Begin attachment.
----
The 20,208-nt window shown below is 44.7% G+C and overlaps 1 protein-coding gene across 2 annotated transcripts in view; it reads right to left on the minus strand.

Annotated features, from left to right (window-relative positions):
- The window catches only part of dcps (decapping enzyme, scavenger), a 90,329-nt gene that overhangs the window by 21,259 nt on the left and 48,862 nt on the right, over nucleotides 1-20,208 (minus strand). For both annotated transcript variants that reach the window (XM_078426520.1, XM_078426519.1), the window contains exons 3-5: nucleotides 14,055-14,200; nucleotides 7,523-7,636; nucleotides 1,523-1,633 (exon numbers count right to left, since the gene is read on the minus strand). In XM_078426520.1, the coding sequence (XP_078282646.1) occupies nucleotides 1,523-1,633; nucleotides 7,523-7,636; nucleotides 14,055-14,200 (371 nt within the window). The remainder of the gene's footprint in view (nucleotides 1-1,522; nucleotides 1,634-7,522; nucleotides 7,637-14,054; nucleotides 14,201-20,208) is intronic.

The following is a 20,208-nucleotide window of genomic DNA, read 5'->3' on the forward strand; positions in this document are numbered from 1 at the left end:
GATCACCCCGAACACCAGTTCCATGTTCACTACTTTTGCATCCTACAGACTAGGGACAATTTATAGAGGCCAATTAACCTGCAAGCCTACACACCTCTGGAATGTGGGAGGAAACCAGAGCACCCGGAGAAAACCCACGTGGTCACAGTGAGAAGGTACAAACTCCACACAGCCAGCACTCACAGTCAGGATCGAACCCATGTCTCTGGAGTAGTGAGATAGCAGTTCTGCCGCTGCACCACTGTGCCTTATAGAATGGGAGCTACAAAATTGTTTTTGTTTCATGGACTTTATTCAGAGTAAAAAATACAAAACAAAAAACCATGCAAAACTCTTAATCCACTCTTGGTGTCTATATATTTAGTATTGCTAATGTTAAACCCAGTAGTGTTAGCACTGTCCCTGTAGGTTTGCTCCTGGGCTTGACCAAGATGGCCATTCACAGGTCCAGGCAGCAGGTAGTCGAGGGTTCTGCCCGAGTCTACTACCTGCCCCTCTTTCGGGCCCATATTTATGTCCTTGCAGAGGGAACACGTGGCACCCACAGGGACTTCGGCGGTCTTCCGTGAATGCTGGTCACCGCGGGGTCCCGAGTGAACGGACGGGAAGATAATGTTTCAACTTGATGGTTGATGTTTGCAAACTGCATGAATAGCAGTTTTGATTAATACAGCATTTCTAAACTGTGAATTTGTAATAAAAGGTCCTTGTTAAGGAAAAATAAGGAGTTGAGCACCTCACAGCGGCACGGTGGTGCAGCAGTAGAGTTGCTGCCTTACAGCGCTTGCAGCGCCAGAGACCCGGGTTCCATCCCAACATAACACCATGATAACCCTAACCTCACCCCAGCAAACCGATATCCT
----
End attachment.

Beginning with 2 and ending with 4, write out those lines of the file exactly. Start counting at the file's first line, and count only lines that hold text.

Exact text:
Annotated features, from left to right (window-relative positions):
- The window catches only part of dcps (decapping enzyme, scavenger), a 90,329-nt gene that overhangs the window by 21,259 nt on the left and 48,862 nt on the right, over nucleotides 1-20,208 (minus strand). For both annotated transcript variants that reach the window (XM_078426520.1, XM_078426519.1), the window contains exons 3-5: nucleotides 14,055-14,200; nucleotides 7,523-7,636; nucleotides 1,523-1,633 (exon numbers count right to left, since the gene is read on the minus strand). In XM_078426520.1, the coding sequence (XP_078282646.1) occupies nucleotides 1,523-1,633; nucleotides 7,523-7,636; nucleotides 14,055-14,200 (371 nt within the window). The remainder of the gene's footprint in view (nucleotides 1-1,522; nucleotides 1,634-7,522; nucleotides 7,637-14,054; nucleotides 14,201-20,208) is intronic.

The following is a 20,208-nucleotide window of genomic DNA, read 5'->3' on the forward strand; positions in this document are numbered from 1 at the left end: